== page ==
I was recently asked to join in a very interesting publishing project for next year — 31 writers writing short stories. Each writer writes a story set the same day each month for a year. Mine is the 5th — so I am to write 12 stories set on January 5, 2014 and February 5, 2014 and so on. My characters will not appear in other writers’ stories. The January issue will be 31 stories, each taking place on one day of the month and written in the present tense. The February issue will revisit these characters a month later.
It’s a terrific concept; how it plays out will depend, of course, on what the writers do with the assignment.
It’s set me to thinking about what the hell I am doing.
- I have to have a character/characters that I want to write twelve stories about.
- Each story has to be self-contained but also work together as a daisy-chain of a dozen.
- Each story has to be interesting.
- Each story must relate thematically to the other stories without being repetitive overtime.
- Each story must have its own reason for existing.
So, I find myself wondering exactly how to go about writing a story. Usually when I have a story to write, I do it because I am driven by an idea. Usually, that idea is from incident or character. But these 12 stories together make for an entirely different project.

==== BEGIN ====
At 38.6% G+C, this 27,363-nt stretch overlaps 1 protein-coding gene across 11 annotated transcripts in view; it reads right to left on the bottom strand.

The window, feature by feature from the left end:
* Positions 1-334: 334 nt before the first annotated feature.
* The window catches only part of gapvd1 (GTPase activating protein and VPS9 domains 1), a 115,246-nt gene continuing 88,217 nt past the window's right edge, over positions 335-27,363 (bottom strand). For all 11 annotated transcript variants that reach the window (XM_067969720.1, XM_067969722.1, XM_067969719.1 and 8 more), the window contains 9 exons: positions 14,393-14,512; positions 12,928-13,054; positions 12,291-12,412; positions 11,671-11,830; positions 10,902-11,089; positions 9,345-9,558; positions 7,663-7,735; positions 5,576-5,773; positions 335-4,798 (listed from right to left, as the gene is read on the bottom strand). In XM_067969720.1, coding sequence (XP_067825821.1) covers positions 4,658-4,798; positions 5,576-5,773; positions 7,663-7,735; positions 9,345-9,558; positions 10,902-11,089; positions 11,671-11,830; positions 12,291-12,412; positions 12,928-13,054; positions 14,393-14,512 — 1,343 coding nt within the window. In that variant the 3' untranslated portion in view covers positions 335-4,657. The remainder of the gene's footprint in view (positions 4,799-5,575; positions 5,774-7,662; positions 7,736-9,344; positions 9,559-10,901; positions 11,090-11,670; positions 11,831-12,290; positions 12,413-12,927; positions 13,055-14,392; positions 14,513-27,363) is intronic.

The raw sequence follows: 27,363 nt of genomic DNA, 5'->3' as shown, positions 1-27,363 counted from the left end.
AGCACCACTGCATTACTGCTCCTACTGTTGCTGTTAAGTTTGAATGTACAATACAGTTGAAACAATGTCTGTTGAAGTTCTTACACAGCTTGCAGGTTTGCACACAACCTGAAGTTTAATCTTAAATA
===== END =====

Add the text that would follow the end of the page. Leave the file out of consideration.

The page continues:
I am driven to write one big story which has 12 different snapshots over time. Trying to make a story where we see a window into the characters life on the fifth of each month as he tries to achieve X by going through ABCD and on to L, seems a little bit confusing and difficult….and challenging to say the least.
It is a good time to think about what the story is, however. I consider myself more of a longform writer – novel and screenplay. I also tend to write flash fiction. These are more traditional short stories, of the handful of pages variety.
It makes the most sense to write these as one piece with 12 scenes. Of course, I have to figure out how to make the window of each scene naturally occur on the fifth of each month. It made it clear to me that the heart of fiction is character, not incident — but good stories, to me, are incident-driven. So it’s a fine balancing act — something I already knew, but something worth being reminded of nevertheless.
My first submission is now in, and I await a breath of inspiration or a looming headline to get me started on month two.